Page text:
“It would seem that Mother Nature had designed us this way,” Pacheco said.
Even with the death of his son, Pacheco said he couldn’t fathom walking away from the forest given everything he has put into protecting it.
Zambrano agrees. He describes their commitment to the environment in philosophical terms.
“Love is demonstrated in different ways,” he said. “There is love towards a woman, there is love towards a cause. That is ours. Love towards nature, towards the environment we live in. We don't want this to disappear. We use all means to achieve this goal.”
“You may call us insane, crazy, you may call us whatever you want,” he added. “But this is our conviction.”
One afternoon in March, Zambrano, 75, was returning home from a trip to Puerto Maldonado, the capital city of Madre de Dios.
It was about 1 p.m. when he pulled up to his front gate, got out of his car and took out his keys. Unbeknownst to Zambrano, a motorcycle had been tailing him with two men aboard.
Zambrano said he didn’t hear the motorcycle come to a stop, and he didn’t see the man on the back of the bike pull out two guns and point them in his direction.
But he did hear the sound of a woman screaming as he was opening up his gate. It was his neighbor. She saw the motorcycle, the two men and the guns. Her scream caused the gunman to freeze, Zambrano said.
The men sped off. Zambrano would live to see another day.
He was still badly shaken when the police showed up about 45 minutes later. He said they urged him to travel back to Puerto Maldonado to file an official report.
But Zambrano didn’t see the point.
“What does it matter to have a piece of paper that confirms this happened when that paper is not going to stop a bullet,” he said.
The attempt on his life came five days after a fellow environmental defender, Juan Julia Fernandez Hanco, was assassinated on his brother’s doorstep.
“This is the price that we pay,” Zambrano said. “My life’s boundaries are defined already. Whatever happens, happens.”
Healing the forest
The scientists were delighted.
A 45-minute trek into the forest led them to a patch of young trees. There were mahogany trees and cashew trees and trees that produce a red pigment that locals use for lipstick.
“It all began five years ago,” said Miles Silman, a conservation biologist at Wake Forest University. “This was wide open bare rocks.”
Bare rocks left behind by miners. Their quest for gold devastated this section of the Amazon.
But it’s now a symbol of hope.
Silman is part of an international team studying how to restore forestland wiped out by mining. Since 2017, the team has set up 25 plots filled with more than 40,000 tree and plant species – the largest reforestation project in Latin America – to see which are best suited to, in Silman’s words, heal the forest.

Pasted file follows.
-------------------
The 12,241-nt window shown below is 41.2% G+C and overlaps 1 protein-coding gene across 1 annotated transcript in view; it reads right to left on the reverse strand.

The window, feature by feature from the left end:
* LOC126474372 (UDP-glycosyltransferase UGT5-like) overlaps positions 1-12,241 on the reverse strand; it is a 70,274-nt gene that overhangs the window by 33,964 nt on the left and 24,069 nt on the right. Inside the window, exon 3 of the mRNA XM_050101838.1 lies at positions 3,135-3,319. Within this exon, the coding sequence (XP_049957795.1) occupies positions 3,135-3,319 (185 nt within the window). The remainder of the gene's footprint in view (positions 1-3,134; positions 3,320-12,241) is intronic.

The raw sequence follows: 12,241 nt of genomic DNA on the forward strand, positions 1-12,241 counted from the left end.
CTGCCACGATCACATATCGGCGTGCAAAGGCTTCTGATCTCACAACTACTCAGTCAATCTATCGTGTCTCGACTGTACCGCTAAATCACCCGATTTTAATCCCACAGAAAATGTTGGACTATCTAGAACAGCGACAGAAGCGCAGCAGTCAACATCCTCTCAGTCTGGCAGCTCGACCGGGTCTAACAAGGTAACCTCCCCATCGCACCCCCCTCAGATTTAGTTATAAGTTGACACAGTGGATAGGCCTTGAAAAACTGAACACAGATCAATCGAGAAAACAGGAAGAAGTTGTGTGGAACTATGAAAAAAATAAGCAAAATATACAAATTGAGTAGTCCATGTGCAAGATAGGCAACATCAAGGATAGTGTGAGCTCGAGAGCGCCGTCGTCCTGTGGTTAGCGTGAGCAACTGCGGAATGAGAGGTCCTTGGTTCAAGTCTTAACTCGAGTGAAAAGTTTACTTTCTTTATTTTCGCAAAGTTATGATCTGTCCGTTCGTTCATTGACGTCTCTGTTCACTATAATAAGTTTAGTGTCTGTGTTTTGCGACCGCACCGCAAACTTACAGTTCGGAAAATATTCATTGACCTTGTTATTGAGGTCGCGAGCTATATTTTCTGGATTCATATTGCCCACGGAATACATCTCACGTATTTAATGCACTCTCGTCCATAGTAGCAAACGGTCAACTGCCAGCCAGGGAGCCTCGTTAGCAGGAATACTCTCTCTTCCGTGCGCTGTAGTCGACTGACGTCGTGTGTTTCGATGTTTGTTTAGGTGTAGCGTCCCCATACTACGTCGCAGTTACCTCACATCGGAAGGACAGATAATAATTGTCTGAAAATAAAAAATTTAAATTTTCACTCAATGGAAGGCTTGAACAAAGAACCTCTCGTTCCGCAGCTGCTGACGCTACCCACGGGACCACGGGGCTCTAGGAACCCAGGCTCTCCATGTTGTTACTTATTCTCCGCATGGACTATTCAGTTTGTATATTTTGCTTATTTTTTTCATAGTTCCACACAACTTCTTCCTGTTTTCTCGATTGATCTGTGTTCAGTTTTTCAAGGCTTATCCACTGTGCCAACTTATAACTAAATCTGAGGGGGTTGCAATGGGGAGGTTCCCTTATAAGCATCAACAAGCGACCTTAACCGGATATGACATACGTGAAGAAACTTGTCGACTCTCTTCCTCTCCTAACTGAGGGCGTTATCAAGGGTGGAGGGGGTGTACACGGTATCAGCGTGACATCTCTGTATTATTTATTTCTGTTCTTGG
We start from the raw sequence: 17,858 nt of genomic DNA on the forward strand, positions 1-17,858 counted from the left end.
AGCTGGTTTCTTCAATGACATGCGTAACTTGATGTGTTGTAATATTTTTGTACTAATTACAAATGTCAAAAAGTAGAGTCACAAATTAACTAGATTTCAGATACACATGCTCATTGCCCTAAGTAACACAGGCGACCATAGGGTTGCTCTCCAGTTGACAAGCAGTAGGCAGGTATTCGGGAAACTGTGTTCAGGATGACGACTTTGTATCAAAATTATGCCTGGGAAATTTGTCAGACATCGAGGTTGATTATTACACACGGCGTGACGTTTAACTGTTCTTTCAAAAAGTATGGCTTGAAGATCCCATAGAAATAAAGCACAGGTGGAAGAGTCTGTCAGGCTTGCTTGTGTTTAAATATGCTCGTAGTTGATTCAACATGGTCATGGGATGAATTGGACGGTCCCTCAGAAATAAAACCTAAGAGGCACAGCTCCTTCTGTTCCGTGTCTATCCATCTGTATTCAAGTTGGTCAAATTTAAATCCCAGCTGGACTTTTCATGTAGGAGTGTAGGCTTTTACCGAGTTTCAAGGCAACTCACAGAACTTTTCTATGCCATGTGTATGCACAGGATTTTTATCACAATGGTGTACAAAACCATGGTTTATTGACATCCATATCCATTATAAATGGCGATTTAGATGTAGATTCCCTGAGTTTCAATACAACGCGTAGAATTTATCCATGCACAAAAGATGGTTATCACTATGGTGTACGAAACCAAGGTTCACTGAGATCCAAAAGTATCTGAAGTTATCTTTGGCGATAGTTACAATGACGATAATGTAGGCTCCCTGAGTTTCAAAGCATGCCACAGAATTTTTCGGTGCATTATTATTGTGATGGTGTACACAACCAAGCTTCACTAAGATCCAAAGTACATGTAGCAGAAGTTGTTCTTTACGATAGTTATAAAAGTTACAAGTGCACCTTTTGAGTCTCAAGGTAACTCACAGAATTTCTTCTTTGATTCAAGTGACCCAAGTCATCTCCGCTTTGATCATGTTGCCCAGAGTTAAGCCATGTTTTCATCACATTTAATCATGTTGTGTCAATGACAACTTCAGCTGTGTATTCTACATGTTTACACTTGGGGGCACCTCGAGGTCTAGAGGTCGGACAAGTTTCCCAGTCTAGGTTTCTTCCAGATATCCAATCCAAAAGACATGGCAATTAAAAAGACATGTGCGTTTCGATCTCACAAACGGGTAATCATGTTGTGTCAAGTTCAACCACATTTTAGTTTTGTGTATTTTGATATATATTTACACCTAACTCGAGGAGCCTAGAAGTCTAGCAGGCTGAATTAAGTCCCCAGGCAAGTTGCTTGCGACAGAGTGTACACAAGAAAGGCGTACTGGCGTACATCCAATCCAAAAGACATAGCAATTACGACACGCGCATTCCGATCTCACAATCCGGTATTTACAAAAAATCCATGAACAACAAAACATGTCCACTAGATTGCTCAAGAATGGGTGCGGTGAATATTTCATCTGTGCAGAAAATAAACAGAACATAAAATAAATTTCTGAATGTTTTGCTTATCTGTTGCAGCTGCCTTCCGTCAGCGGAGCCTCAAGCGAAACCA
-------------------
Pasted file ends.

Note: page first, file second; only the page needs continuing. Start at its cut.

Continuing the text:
On this Wednesday afternoon, Silman beamed as he surveyed the progress of one of the plots.
“All of these things were little tiny seedlings that we were trying to figure out how to make and grow,” he said. “Some of them went on to make it and others didn’t. And the neat thing is you’ll learn from all of it.”
One of Silman’s partners, Luis Fernandez, joined him on this journey into the jungle. While Silman studies how to return life to devastated forestland, Fernandez researches how mercury destroys it.
The miners who invade this part of the Amazon often use rudimentary devices to clear out trees, pump out the silt and flush it down a slide. They then add mercury, which binds the gold flecks mixed in with the silt. To collect one ounce of gold, the miners must sift through nearly 30 tons of silt.
In the final step of the process, they burn off the mercury to produce tiny chunks of gold.
“It’s poisonous to humans, to wildlife,” said Fernandez, executive director of the Wake Forest University-led Center for Amazonian Scientific Innovation (CINCIA), which was established to combat environmental destruction and improve human health in partnership with the Peruvian government and the U.S. Agency for International Development. “And it doesn’t break down. It lasts for centuries.”
The result is the large patches of sand and pools of contaminated water that cover the landscape in and around La Pampa, which is roughly 30 miles as the crow flies from the area where Silman’s team planted trees. Mercury also flows into the waterways and poisons the fish and other wildlife, endangering the locals who eat them.
“The real power or the real danger of mercury is that it magnifies as it goes from one animal that eats the other, times 10, every step until it gets to you,” Fernandez said.
Research published this month by Silman and Fernandez found that 98% of the members of one Indigenous group, which lives about 180 miles upstream from the mines and relies on fish as a main food source, had mercury in their system at levels that have been associated with decreased IQ scores.